I received an email yesterday (actually a blog ‘comment’) that really made me think. First of all, I didn’t know the sender at all: his name was nmvlvcgniz, writing from gmail. He, or someone like him (or her) has written before, and always says the same thing. I usually delete these messages, but yesterday I thought about it first. nmvlvcgniz seems to be writing for the benefit of WordPress, who host my blog, and for Google the search engine.
These two companies advertise a lot, but why ask me to contribute to their economic success? Well, it turns out that nmvlvcgniz is a spambot. A spambot (spam robot) is a string of code written by a human computer programmer designed to find host websites or email addresses on the web, add them to a mailing list, and send out unsolicited advertising emails, usually called spam.
Now I haven’t read a spam email for years. I don’t rely on a spam filter, or on my ISP, to divert them. I delete them on arrival, usually within seconds, without reading them. The header is enough to alert me. On my blog WordPress use a filter which destroys about 100 spam a day directed to my WordPress pages. Apparently blog sites are particularly favoured by spambots.
(I’m getting adept at not seeing advertisements on web pages too, especially if they wink at me. I just overlook them: selective seeing).
Spam of course is one of the main problems for the internet infrastructure. Spam is said to form over 90% of the total email traffic, to number trillions per day, and to cost internet users billions of dollars every year. And it is ineffective. Spam email in particular sells almost no product according to those who study such things, probably because almost everyone uses a spam filter (which I think create their own problems, the reason why I don’t use one). Spam is a criminal con act that falsely tells companies it will make them a profit. Why does it work? Because some companies with product to sell are gullible, because conmen are plausible, because no-one looks to long term effects. We have spam for the same reason we burn rain forest or prostitute children. And I suppose we’ll have it until the cost gets too much and the internet has to cease to be world wide. Programmers who write spambots are the same sort of people who write viruses or send out trojans or loggers to mine other people’s computer data. It’s easy to do, doesn’t cost them anything (they can do it while being paid to do more productive work), and is as entertaining as any computer game. It’s not quite sane, but hey, it’s not the mad who worry about insanity.
There’s even ‘christian’ spam, made by the same people who take up internet space to preach hate, destruction and damnation and who of course are as far from being Christian as it is possible to be.
The curse of the internet is that people can send messages other people don’t want to receive (perhaps like this blog entry). Advertisements, requests for bank details or credit card numbers, proposals, porn, it’s a long list. And there’s not much response. The calls go out because it’s so easy to make them, not because it’s hugely profitable to do so. It’s hamburger wrapping floating on the freeway, it’s the sound of silence, and it’s very sad.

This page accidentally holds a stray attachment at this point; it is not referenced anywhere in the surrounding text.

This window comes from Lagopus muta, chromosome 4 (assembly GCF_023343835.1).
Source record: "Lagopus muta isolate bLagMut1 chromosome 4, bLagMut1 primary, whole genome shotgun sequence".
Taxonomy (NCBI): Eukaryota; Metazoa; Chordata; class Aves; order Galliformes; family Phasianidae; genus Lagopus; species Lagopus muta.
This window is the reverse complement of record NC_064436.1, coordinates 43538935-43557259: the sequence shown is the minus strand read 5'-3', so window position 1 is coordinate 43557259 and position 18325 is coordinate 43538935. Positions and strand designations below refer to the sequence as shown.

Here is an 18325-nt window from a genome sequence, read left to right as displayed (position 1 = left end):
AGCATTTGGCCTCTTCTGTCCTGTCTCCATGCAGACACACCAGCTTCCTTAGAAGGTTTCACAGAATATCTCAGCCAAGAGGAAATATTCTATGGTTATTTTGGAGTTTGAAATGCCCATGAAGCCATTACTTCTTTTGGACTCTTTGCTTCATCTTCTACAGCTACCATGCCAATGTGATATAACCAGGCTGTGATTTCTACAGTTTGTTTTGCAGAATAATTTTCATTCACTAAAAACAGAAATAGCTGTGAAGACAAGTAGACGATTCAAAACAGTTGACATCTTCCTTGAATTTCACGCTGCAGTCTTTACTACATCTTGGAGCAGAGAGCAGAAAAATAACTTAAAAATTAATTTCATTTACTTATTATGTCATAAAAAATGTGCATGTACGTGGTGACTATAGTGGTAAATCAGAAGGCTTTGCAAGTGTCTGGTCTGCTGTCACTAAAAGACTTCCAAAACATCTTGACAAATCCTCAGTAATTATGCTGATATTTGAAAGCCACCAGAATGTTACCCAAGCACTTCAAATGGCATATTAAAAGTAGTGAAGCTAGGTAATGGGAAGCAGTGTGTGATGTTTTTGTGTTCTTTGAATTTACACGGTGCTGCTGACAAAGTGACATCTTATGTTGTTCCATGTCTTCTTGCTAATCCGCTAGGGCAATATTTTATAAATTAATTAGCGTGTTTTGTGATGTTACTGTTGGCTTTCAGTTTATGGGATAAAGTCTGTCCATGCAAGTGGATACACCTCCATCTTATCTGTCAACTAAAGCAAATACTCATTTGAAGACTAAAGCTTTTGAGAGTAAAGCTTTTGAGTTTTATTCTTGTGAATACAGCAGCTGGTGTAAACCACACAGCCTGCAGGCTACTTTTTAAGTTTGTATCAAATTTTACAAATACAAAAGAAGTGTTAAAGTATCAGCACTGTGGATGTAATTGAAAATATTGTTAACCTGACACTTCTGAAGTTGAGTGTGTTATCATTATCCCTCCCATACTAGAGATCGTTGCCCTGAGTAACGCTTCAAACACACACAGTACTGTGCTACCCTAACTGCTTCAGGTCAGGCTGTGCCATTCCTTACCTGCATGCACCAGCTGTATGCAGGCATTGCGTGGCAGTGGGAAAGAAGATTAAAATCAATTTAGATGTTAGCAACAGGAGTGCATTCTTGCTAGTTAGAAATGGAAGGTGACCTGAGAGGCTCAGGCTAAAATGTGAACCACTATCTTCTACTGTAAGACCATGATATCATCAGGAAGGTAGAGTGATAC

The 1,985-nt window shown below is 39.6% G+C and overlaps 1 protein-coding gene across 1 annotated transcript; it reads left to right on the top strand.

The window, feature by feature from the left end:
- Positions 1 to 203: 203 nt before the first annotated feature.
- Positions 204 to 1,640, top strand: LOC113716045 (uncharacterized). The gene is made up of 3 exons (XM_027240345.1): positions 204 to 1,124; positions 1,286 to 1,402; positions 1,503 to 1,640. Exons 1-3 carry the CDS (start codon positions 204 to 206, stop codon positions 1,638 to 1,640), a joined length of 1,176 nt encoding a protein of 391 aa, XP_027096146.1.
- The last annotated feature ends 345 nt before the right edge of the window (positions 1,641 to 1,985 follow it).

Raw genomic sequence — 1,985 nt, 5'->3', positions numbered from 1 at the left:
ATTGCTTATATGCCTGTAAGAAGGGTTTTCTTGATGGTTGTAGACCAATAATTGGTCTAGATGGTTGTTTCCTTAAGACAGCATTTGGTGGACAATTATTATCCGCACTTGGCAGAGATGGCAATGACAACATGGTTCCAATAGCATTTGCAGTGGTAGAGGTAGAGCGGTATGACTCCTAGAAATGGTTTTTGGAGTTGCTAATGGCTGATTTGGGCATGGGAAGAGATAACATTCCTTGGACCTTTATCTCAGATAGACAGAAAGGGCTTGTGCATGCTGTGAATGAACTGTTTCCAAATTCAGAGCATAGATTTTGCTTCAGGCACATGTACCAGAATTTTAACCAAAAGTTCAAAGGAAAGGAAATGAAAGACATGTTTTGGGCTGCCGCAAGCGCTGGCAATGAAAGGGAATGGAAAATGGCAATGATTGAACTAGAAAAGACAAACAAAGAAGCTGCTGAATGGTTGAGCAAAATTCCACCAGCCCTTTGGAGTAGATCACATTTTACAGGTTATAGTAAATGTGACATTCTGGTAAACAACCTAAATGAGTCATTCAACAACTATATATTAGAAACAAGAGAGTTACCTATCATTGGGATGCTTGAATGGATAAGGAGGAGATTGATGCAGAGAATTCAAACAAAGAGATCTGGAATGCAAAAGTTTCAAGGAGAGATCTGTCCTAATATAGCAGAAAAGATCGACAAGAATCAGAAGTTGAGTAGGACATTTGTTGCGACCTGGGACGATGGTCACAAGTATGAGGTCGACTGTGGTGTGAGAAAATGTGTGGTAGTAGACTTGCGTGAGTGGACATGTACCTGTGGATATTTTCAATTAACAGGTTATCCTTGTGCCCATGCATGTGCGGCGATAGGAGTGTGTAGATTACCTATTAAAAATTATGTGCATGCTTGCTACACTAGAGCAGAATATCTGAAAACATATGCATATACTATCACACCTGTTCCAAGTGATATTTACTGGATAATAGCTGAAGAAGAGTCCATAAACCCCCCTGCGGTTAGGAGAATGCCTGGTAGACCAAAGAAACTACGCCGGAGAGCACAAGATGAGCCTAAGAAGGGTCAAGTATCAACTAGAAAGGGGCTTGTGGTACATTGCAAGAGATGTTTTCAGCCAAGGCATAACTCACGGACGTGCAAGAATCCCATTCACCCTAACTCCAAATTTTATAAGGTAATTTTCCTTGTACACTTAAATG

So I received a spam email. That’s not worth writing about, and it’s not what I want to say. Deleting spam is a tiresome job all internet users perform every day. But I was intrigued by the content of this particular spam.
It was about SEO, an anagram that stands for search engine optimisation. The assumption of this particular communication was that writers should not write for other people to read, but for search engines, which are computer programs. This is an understandable point of view for a spam, also a computer program, to have.
In effect, one computer program is attempting to use me to talk to another computer program.
Now, the internet is all about communication, even though people seem to think it is all about selling. Advertisers in all media use the insecurities of their market, especially their sexual insecurities and feelings of inadequacy, to suggest that buying a product will alleviate these self doubts, and internet marketing is no different. Of course buying anything won’t affect anyone’s self doubts for longer than a few seconds. But the suggestion always works. Self doubt springs eternal in the human breast. So does hope. So does gullibility.
When an advertiser suggests to you that their product will make you a more loved person, they are communicating something very personal indeed.
In fact the technology of communication is what the internet is more and more about. We have social networking sites like LINE and Facebook (and dozens more), usenet is still going strong, blogging, newsfeeds, instagrams, media sharing and messaging sites. So much to choose from, yet so little to say.
The point I am making here is that internet communities are not ‘real’ communities. Real communities are made up of people who know each other in different contexts, not just as a function of the one they join. For example, people in a chess club will talk of their parents’ illness or of films or books they’ve seen or read, not just play chess. That’s the real reward of such communities.
Online communities have no such contexts. They start with false representation, an ‘avatar’ or fake photo that makes them look better, a name that conceals their identity, a point of view not necessarily their own, and attempt to gain the esteem of others in the group. That’s not a good foundation for communication. A bit like joining a lonely hearts club and sending a photo of yourself as a teenager and claiming to be rich and successful. Both parties could be very disappointed indeed when they meet (depending on how gullible each one is).
I’m not suggesting that all attempts at online communication are fragile. I read a software review site every day and find the interaction between members valuable. Others find many gaming sites useful, especially ones with those posters who pass on hints or ‘cheats’. But on many sites the communication is fragile, paradoxically because all parties know that these sites are penetrated by phishers and spammers. When some communicators are computer robots, then humans are vulnerable to being used by computer programs for their own ends. That’s a Philip K Dick theme seen in many of his books, such as the 1953 story “Second Variety” in which the conduct of a war is perpetuated by machines, after all the humans have been killed.